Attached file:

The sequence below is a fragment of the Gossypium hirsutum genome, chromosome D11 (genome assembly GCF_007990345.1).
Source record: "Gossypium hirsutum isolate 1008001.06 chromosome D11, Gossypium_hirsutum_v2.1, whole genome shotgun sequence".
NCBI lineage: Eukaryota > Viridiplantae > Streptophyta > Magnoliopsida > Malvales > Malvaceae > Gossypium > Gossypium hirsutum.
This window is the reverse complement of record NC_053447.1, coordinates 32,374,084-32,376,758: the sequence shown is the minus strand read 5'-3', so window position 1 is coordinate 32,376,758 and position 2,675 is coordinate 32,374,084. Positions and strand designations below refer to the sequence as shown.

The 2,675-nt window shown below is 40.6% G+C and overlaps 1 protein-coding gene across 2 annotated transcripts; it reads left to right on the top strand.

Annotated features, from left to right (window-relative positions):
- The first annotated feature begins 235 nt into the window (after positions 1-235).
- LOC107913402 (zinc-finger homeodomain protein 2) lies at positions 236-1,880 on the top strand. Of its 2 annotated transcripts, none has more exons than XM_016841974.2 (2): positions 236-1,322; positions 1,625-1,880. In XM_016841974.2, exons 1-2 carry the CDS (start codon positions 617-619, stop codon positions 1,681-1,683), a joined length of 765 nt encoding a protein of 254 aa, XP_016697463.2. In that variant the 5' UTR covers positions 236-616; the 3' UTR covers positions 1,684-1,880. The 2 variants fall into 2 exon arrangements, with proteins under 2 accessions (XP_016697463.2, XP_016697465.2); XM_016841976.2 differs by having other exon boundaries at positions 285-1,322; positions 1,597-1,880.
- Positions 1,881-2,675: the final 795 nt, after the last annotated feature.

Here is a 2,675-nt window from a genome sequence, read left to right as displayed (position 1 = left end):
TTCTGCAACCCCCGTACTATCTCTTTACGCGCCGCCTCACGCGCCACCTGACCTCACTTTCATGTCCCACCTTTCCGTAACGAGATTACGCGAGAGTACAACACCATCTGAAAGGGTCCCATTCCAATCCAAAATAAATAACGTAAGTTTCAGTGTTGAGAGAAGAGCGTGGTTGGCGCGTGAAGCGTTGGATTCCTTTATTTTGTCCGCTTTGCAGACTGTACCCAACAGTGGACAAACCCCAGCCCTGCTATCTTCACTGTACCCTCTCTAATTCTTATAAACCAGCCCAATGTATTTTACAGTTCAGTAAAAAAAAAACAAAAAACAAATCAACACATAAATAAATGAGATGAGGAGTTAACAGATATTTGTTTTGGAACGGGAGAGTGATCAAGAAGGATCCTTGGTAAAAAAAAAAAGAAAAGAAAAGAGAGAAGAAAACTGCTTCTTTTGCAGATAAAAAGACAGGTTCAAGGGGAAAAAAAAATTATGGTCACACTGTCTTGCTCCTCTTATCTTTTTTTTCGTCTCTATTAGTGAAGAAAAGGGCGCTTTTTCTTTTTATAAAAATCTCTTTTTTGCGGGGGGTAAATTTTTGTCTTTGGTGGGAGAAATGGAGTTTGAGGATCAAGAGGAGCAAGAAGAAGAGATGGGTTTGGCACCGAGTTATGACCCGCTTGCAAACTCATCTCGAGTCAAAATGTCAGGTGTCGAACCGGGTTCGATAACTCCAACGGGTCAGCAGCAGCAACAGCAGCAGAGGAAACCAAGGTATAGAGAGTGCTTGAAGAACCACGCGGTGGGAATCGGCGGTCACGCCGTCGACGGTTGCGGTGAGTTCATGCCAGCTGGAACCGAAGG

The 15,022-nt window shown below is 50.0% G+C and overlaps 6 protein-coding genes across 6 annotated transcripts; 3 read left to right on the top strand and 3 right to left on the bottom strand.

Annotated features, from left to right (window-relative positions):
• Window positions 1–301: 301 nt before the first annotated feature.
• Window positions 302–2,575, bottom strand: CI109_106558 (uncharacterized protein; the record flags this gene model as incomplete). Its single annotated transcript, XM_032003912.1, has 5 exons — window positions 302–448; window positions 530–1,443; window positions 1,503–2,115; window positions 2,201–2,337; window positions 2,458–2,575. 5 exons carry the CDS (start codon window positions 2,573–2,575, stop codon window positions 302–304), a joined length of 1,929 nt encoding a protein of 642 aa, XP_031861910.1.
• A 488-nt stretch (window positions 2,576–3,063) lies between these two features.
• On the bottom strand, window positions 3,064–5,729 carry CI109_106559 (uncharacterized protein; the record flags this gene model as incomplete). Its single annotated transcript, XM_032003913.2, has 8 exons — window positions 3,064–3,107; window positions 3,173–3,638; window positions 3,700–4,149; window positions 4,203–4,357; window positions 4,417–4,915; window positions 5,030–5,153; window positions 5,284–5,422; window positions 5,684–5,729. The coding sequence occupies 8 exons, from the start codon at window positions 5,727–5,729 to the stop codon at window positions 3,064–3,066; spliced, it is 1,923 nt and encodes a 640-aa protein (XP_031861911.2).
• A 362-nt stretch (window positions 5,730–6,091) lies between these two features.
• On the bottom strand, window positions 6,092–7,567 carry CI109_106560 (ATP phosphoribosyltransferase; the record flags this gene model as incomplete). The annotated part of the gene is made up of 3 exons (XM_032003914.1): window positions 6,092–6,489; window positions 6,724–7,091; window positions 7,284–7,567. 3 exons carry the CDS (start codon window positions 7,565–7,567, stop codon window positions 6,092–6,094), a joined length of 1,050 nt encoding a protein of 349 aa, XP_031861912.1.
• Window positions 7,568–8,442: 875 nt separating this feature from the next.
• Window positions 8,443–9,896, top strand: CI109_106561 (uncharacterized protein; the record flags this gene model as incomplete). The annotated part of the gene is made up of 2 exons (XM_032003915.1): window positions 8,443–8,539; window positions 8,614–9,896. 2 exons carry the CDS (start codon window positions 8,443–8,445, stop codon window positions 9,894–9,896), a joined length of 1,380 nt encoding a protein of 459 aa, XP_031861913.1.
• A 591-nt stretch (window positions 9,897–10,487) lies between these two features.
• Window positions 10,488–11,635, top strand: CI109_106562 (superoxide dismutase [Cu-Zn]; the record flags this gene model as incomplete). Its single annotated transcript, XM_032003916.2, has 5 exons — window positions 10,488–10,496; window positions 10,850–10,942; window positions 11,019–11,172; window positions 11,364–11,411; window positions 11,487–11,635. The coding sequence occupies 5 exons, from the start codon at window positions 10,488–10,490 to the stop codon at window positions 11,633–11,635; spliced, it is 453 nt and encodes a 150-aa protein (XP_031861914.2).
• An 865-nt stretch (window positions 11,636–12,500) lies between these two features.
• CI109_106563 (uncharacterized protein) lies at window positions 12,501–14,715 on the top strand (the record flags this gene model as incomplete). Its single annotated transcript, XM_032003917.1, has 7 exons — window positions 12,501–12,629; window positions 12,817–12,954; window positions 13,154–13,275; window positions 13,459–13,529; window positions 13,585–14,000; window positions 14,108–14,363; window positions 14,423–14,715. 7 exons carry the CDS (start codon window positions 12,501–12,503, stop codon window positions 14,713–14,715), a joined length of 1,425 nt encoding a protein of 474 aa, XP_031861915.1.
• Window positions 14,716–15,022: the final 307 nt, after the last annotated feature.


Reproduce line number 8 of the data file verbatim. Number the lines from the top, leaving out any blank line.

- LOC107913402 (zinc-finger homeodomain protein 2) lies at positions 236-1,880 on the top strand. Of its 2 annotated transcripts, none has more exons than XM_016841974.2 (2): positions 236-1,322; positions 1,625-1,880. In XM_016841974.2, exons 1-2 carry the CDS (start codon positions 617-619, stop codon positions 1,681-1,683), a joined length of 765 nt encoding a protein of 254 aa, XP_016697463.2. In that variant the 5' UTR covers positions 236-616; the 3' UTR covers positions 1,684-1,880. The 2 variants fall into 2 exon arrangements, with proteins under 2 accessions (XP_016697463.2, XP_016697465.2); XM_016841976.2 differs by having other exon boundaries at positions 285-1,322; positions 1,597-1,880.